Andrew Morgan, portfolio manager at Walker Cambria talks about backing value in UK equity.
'Our portfolios are called Alpha: r2, where alpha is the return above a benchmark and r2 the correlation to that benchmark. Given that our client base is almost exclusively made up of financial intermediaries, a relatively close adherence to the asset allocation of our benchmarks helps IFAs know what they are getting. Having profiled their client, the IFA can be confident that our portfolios will stay within the risk boundaries that the client has agreed to.
Our job can be distilled down to simply taking calculated risks with clients’ money, so it is incumbent on us to ensure we understand risk as thoroughly as we can. Our risk management process derives from our time working in institutional fund management and is central
to what we do.
We aim for risk to be deliberate, diversified and scaled appropriately. It is all too easy to take unintentional risks in a portfolio, or for a number of positions to be inadvertently correlated to one particular theme. We try to avoid these scenarios by stress-testing our portfolios through a variety of difficult environments, from the 9/11 attack to the collapse of Lehman Brothers. We pay particular attention to Value at Risk (VaR), as our principal concern is with downside protection.
Increasing value bias in UK
Within equities we are currently neutral on the UK, a position we have held for some time. Within the allocation, however, we have been increasing our bias towards value investments.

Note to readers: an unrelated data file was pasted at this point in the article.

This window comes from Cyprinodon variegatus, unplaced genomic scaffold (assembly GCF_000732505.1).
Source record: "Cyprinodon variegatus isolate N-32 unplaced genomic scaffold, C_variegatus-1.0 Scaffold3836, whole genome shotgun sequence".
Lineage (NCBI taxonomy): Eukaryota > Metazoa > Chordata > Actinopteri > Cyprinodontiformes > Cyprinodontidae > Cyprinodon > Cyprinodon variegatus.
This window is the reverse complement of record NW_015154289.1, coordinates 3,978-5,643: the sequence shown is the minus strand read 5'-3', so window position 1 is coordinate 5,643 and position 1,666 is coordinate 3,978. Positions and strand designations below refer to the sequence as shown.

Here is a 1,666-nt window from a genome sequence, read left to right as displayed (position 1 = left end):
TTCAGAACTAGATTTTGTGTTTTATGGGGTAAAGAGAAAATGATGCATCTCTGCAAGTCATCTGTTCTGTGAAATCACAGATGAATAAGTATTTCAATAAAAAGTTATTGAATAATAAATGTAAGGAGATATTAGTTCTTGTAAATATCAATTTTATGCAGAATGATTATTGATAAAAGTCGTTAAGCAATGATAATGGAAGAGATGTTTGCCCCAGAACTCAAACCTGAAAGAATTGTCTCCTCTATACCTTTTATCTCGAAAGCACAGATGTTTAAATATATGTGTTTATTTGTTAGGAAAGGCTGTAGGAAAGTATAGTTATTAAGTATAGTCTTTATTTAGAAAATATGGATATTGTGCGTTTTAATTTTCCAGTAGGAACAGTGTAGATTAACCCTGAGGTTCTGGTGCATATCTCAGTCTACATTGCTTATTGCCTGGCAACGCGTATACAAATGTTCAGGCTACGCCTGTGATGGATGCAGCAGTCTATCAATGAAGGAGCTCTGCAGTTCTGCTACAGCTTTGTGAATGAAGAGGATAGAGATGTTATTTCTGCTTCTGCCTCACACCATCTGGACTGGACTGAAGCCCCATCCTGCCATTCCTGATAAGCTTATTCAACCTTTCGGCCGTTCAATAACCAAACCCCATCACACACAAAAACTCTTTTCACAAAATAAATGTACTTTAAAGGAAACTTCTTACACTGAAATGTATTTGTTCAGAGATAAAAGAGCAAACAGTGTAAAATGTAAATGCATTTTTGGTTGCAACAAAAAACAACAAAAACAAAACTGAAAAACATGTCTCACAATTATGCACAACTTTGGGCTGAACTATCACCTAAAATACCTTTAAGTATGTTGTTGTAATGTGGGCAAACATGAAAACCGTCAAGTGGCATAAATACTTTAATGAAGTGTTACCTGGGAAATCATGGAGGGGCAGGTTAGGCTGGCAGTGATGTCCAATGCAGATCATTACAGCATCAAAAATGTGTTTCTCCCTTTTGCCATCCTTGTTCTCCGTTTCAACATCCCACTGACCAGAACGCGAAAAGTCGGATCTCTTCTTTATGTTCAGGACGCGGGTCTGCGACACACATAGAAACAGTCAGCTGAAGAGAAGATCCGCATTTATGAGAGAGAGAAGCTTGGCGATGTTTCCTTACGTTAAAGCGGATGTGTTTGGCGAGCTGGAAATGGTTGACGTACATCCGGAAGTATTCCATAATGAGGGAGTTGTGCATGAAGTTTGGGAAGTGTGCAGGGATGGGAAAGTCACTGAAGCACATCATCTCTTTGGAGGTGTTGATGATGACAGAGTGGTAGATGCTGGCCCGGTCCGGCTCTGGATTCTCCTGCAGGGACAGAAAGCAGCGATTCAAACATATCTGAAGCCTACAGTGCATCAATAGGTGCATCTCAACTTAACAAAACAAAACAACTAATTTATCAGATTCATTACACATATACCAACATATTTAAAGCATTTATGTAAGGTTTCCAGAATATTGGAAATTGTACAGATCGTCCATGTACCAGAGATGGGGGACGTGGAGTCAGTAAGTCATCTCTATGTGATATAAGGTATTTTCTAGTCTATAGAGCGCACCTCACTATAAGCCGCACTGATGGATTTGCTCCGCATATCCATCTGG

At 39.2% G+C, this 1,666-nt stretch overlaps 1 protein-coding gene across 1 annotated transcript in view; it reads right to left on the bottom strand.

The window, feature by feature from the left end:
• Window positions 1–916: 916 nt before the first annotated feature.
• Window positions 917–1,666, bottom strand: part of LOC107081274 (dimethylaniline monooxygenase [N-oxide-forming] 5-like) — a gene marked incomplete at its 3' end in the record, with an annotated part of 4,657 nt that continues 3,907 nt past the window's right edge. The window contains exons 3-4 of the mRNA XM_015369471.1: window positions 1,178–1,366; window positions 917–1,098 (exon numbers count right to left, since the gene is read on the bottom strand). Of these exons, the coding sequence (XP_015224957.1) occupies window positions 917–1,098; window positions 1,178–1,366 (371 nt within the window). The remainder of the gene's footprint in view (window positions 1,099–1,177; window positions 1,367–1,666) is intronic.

Although value as a style has historically suffered long periods of underperformance, we see the scale of value’s underperformance over the last three to four years as exceptional.
One of the funds through which we seek a greater value exposure is the Jupiter UK Special Situations fund.
We have been reducing our exposure to Europe, as we believe the strong economic growth seen in 2017 will be more muted this year. Our long-term view is that the structural flaws underpinning the eurozone remain, and a euro crisis will likely return at some point in the future.
Politically, the populist government in Italy could herald the unravelling of the single currency.
On the active side, our exposure to Europe has been via the BlackRock Continental European Income fund, which has a bias towards higher quality, northern European companies.
On the passive side, we like the Vanguard Developed Europe ex-UK fund.
Our balanced portfolio has 17% exposure to fixed income markets. With interest rates not far off their historic lows, and seemingly with only one direction to go, we are underweight bonds. Our position is predominantly in short duration bonds, given our expectation of further interest rate rises both here and in the United States.
Two of our favoured picks within the sector are the Artemis Strategic Bond and Royal London Short Duration High Yield funds.
We like long-term themes, and our balanced portfolio has a substantial exposure to alternative and thematic investments.
One example is the Goldman Sachs Global Small Cap fund, which leverages Big Data to find investment opportunities, and has sectoral exposure to the likes of information technology and AI.
Overall, our balanced portfolio has performed well since its inception in 2014. Key to this performance, however, continues to be our unrelenting focus on risk management.'